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Missing the evidence

The Gujarat model, if there is one, is not shining.

bhalla’s conclusion that the development experience of Gujarat is worth replicating is inconsistent and not based on evidence. bhalla’s conclusion that the development experience of Gujarat is worth replicating is inconsistent and not based on evidence.

BY: Sourindra Ghosh and Atul Sood

The Gujarat model, if there is one, is not shining.

Surjit Bhalla, in recent articles (‘Gujarat’s inclusive growth’, IE, April 12, ‘Gujarat’s other calling card’, IE, April 19 and ‘Just name-calling’, IE, April 26), has been making a case for Narendra Modi’s prime ministerial candidacy by praising the Gujarat development model. It is surprising because, just a year ago, he critiqued Gujarat’s growth model for being “neither equitable nor inclusive” (‘The Modi metric’, IE, December 13, 2012).

There are three fundamental inconsistencies in his recent approach. The first is conceptual. Previously, he was talking about the inequitable and non-inclusive nature of Gujarat’s growth model in terms of the unequal status of Muslims and SC/STs vis-à-vis others in the state. In recent articles, he has abandoned this concern.

The second inconsistency is methodological. He had earlier compared Gujarat with all states. In recent articles, he compares Gujarat with states that had similar levels of per capita income in 2001. There are two problems with this: the states that had similar levels of per capita income in 2001 may not be the same in 2010, so the definition of the comparison doesn’t remain consistent. Also, why not compare Gujarat against all states?

The third is the technique of comparison, wherein he is inconsistent. In his previous approach, Bhalla does a “rank ordering of relative performance” for indicators like education and poverty reduction, which are subject to ceiling and floor constraints. In his present approach, he compares aggregate percentage point changes.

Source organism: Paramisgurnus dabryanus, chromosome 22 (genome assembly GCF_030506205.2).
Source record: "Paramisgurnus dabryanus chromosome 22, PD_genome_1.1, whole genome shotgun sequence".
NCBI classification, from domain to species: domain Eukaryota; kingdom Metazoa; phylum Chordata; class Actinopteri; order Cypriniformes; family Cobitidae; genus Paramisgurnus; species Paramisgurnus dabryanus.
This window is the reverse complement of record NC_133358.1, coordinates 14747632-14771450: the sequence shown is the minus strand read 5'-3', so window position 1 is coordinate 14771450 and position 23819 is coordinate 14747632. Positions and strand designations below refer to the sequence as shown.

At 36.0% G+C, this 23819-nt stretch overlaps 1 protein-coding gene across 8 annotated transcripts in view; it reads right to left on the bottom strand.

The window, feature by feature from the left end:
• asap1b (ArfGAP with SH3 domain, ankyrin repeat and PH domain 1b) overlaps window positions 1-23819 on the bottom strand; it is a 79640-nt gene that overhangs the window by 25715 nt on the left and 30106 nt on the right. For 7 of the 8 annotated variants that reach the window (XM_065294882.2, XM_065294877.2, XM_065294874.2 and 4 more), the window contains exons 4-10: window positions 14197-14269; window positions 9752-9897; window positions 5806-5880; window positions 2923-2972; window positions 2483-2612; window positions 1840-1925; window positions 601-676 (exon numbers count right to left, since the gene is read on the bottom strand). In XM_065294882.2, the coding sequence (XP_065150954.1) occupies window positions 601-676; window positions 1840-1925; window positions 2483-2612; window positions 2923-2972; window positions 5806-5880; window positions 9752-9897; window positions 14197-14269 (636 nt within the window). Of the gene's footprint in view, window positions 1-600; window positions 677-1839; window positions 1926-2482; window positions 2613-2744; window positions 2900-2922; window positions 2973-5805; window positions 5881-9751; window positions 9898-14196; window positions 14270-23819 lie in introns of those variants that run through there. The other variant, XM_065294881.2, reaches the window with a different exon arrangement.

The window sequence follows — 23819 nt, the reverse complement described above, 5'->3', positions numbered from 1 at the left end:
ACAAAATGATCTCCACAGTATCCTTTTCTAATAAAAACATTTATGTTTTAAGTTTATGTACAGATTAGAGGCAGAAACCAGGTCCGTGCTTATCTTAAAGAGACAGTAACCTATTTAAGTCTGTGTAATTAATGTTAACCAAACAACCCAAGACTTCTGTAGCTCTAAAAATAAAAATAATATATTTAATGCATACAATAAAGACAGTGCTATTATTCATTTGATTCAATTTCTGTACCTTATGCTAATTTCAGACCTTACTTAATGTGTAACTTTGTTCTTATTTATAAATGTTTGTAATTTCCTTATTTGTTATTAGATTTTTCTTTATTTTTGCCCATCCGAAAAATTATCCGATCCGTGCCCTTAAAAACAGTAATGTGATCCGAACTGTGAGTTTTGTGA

So what happens if we compare Gujarat’s performance against all states (subject to availability of data) by rank ordering the indicators that are “subject to ceiling and floor constraints”? This method was followed in Poverty Amidst Prosperity: Essays on Trajectory of Development in Gujarat (edited by Atul Sood, 2012), and specifically on health and education. It had shown the inequitable status of marginalised groups vis-à-vis others in Gujarat and establishes on a range of indicators that the Gujarat model is not shining.

Even in aggregate terms relative to the other states, has Gujarat improved in terms of quality of life? Let’s take inequality. Inequality is measured by the Gini coefficient; the floor being 0 and the ceiling 1. Among all the 32 states and Union Territories (UTs), Gujarat’s rank in equality of consumer expenditure has overall deteriorated during the period 1999-2000 to 2009-10, for both rural (13th to 17th position) and urban (11th to 13th position) areas. How is the state of education in Gujarat? On literacy, Gujarat’s rank among all 35 states and UTs has deteriorated from 15th in 2001 to 18th in 2011.

Are children going to school in Gujarat? Among 32 comparable states and UTs, Gujarat’s rank in terms of percentage of children of school-going age (6-14 years) attending any educational institution has fallen from 21st in 1999-2000 to 25th in 2011-12. On sanitation, having a latrine at home is a basic indicator. According to the Census, Gujarat’s rank in terms of percentage of houses with toilets at home has deteriorated from 13th in 2001 to 22nd in 2011 among all 35 states and UTs. The infant mortality rate for Gujarat remained stagnant.

It is not so surprising that, relative to other states, the standard of life for common people in Gujarat is deteriorating. As Jayati Ghosh and C.P. Chandrasekhar point out (‘Have Workers in Gujarat Benefited from “Development”?’ Business Line, March 31), casual workers’ wages in Gujarat are significantly lower than in other states. We have ranked 35 states and UTs in terms of rural and urban wages of regular-wage/ salaried employees and casual workers.

Results from the latest NSSO data of 2011-12 corroborate our findings, that is, for regular-wage/ salaried employees, Gujarat ranks 28th and 35th in rural and urban areas respectively in terms of average wages; for casual workers, it ranks 33rd and 31st in rural and urban areas respectively. The government is playing no redistributive role to reverse the situation — the state ranks 27th among 30 states and UTs in terms of social-sector expenditure as a share of the GSDP in 2010-13.

So Surjit Bhalla’s conclusion that the development experience of Gujarat is worth replicating is inconsistent and not based on evidence. If we look at a range of critical studies in recent years, where the claims of the “Gujarat style” economic strategy have been questioned, we see a narrative that is consistently evidence-based. But others who have suddenly discovered Gujarat, based on selective reading and incorrect measurement techniques, are arguing that there is only one evidence and they are the only ones to have it.

Ghosh is research consultant, Council for Social Development. Sood teaches at the Centre for the Study of Regional Development, JNU, Delhi

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